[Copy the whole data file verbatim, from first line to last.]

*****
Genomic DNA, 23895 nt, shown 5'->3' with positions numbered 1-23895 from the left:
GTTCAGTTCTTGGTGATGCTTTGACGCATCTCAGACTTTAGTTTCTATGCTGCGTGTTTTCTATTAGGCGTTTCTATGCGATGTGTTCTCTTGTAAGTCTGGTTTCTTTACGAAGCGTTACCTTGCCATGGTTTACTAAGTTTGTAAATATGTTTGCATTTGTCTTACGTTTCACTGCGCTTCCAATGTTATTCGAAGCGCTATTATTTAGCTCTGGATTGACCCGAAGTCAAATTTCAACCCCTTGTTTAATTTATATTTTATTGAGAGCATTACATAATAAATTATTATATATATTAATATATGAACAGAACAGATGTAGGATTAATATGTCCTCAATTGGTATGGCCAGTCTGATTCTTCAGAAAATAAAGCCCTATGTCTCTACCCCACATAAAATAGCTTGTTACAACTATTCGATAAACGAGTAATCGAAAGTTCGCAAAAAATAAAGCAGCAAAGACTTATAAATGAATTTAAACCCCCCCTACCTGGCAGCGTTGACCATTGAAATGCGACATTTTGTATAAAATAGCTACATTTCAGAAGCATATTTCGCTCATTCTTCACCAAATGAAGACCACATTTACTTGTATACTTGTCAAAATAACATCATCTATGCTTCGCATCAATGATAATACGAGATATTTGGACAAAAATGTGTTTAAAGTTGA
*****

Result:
Genomic DNA, 23895 nt, shown 5'->3' with positions numbered 1-23895 from the left:
GTTCAGTTCTTGGTGATGCTTTGACGCATCTCAGACTTTAGTTTCTATGCTGCGTGTTTTCTATTAGGCGTTTCTATGCGATGTGTTCTCTTGTAAGTCTGGTTTCTTTACGAAGCGTTACCTTGCCATGGTTTACTAAGTTTGTAAATATGTTTGCATTTGTCTTACGTTTCACTGCGCTTCCAATGTTATTCGAAGCGCTATTATTTAGCTCTGGATTGACCCGAAGTCAAATTTCAACCCCTTGTTTAATTTATATTTTATTGAGAGCATTACATAATAAATTATTATATATATTAATATATGAACAGAACAGATGTAGGATTAATATGTCCTCAATTGGTATGGCCAGTCTGATTCTTCAGAAAATAAAGCCCTATGTCTCTACCCCACATAAAATAGCTTGTTACAACTATTCGATAAACGAGTAATCGAAAGTTCGCAAAAAATAAAGCAGCAAAGACTTATAAATGAATTTAAACCCCCCCTACCTGGCAGCGTTGACCATTGAAATGCGACATTTTGTATAAAATAGCTACATTTCAGAAGCATATTTCGCTCATTCTTCACCAAATGAAGACCACATTTACTTGTATACTTGTCAAAATAACATCATCTATGCTTCGCATCAATGATAATACGAGATATTTGGACAAAAATGTGTTTAAAGTTGA